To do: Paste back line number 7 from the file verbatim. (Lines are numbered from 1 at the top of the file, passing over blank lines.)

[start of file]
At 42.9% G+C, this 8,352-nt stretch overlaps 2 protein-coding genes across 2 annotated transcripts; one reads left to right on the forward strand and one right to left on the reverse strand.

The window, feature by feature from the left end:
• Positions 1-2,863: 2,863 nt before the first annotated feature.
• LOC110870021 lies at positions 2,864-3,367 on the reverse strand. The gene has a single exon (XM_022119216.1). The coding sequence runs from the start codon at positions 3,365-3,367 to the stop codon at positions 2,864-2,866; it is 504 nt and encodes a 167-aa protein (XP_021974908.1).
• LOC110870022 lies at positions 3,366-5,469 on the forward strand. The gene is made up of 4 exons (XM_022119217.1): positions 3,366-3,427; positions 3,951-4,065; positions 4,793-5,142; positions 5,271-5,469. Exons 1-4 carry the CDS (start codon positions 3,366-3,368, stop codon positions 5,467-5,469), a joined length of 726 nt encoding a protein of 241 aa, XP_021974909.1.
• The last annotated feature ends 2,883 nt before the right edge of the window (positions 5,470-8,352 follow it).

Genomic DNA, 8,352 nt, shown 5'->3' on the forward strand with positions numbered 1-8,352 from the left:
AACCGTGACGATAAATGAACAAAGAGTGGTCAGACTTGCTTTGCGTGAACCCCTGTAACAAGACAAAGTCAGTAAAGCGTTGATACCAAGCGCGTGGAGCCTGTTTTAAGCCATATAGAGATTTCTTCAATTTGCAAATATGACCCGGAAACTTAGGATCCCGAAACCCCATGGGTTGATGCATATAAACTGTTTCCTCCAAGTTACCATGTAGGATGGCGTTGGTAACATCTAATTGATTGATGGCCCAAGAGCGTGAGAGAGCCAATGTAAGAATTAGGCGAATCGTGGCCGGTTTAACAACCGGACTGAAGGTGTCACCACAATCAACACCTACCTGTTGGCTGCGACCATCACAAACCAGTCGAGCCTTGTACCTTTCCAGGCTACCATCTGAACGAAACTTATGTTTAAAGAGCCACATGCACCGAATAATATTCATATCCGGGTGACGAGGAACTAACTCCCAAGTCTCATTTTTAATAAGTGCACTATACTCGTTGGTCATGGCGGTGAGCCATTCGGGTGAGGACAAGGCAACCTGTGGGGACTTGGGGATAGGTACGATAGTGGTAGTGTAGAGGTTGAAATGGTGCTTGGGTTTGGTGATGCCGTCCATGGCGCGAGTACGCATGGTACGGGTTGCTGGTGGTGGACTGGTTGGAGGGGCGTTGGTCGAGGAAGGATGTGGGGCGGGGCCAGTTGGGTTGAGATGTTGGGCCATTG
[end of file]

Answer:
Genomic DNA, 8,352 nt, shown 5'->3' on the forward strand with positions numbered 1-8,352 from the left: